Source

tiny-librarian:

Edward VI, Henry VIII’s son by his third wife, Jane Seymour, was Henry’s only legitimate male child to survive infancy. This is a copy of a portrait painted shortly before Edward became king at the age of nine. Portraits were often copied as monarchs sat to be painted only rarely. Wealthy families hung portraits of members of the Tudor dynasty in their homes to show their loyalty.

Source

redthreadedcostumes:

For about one hour a day, this little corner of my apartment gets perfect Dutch Master-esque light. Great for showing off a new set of Redthreaded 17th Century Stays, a new pattern/design which will be offered later this year for custom order.

Linen fashion fabric, coutil and twill interior, reed boning with a few steels, and hand bound eyelets.

I’ll be making these stays available for custom order in my Redthreaded Etsy shop this evening! If you’ve had a hard time finding historical reproduction Cavalier era 17th century stays, this may be your lucky day.

This will be the scene in my studio on Tuesday! Time to #restock #redthreaded #corsets #bustles and make new things. What new corset style would you like to see introduced in August? #costume #historicalfashion #periodcostume #corsetmaking #underpinnings #corsets #authenticcorset #regency #georgian #marieantoinette #janeausten #reenactment #corsetsforsale #designerlife #sewing #smallbusiness #selfemployment #etsyseller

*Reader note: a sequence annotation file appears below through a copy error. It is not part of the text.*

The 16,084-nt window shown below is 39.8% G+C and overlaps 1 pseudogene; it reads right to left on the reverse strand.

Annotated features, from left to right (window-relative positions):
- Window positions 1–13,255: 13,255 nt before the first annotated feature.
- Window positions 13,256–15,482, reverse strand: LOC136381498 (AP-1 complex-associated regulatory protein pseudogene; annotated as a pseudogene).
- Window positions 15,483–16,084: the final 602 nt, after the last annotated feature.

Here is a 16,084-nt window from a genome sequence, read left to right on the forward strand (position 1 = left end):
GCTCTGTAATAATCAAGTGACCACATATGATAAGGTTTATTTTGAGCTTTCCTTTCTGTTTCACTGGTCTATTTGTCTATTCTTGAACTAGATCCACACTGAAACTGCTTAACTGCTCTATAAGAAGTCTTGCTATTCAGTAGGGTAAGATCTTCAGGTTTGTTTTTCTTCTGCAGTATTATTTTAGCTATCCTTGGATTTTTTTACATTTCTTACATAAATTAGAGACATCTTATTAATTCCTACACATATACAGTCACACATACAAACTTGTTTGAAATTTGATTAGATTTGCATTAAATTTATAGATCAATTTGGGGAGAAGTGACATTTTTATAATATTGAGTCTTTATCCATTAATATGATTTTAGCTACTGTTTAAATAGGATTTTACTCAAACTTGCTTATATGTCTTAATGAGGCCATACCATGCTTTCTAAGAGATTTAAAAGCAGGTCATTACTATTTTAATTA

This will be the scene in my studio on Tuesday! Time to #restock #redthreaded #corsets #bustles and make new things. What new corset style would you like to see introduced in August? #costume #historicalfashion #periodcostume #corsetmaking #underpinnings #corsets #authenticcorset #regency #georgian #marieantoinette #janeausten #reenactment #corsetsforsale #designerlife #sewing #smallbusiness #selfemployment #etsyseller

Get ready. #redthreaded will be accepting #custom orders again in two weeks! Your fabric, color,size, design, etc! #customorders #etsyseller #corsetmaker #corsetier #korsett #marieantoinette #georgian #periodcostume #cosplay #bespoke #fashion #designerlife #igfashion #sewing #couturesewing #madetoorder #costume #historicalcostume #reenactment #costumecon

Get ready. #redthreaded will be accepting #custom orders again in two weeks! Your fabric, color,size, design, etc! #customorders #etsyseller #corsetmaker #corsetier #korsett #marieantoinette #georgian #periodcostume #cosplay #bespoke #fashion #designerlife #igfashion #sewing #couturesewing #madetoorder #costume #historicalcostume #reenactment #costumecon

kurvendiskussionen:

thelingerieaddict:

The Corset’s Effect

Photo Credits: 

1. corset, 1750-75, from Metropolitan Museum of Art | Portrait of Grand Duchess Maria Fiodorovna by Alexander Roslin, 1777

2. corset, 1839-41, from Metropolitan Museum of Art | Marquise de Béthisy as Orientalin, 1833

3. corset, 1810-50, from Metropolitan Museum of Art | Portrait of Charlotte and Elizabeth Sullivan, daughters of Sir Richard Sullivanby Reinagle Ramsay Richard, 1810

4. corset, 1909, from Metropolitan Museum of Art | photograph, c. 1910-13

5. corset, by Maison Léoty, 1891, from Metropolitan Museum of Art | A Bar at the Folies-Bergere by Edouard Manet, 1882

6. corset, c. 1876, from Metropolitan Museum of Art | On the Thames by James Tissot, c. 1874

7. corset, by Worcester Corset Company, c. 1898, from Metropolitan Museum of Art | Mrs. Ralph Curtis by John Singer Sargent, 1898

Please don’t remove the credits. 

(via little-miss-sew-and-sew)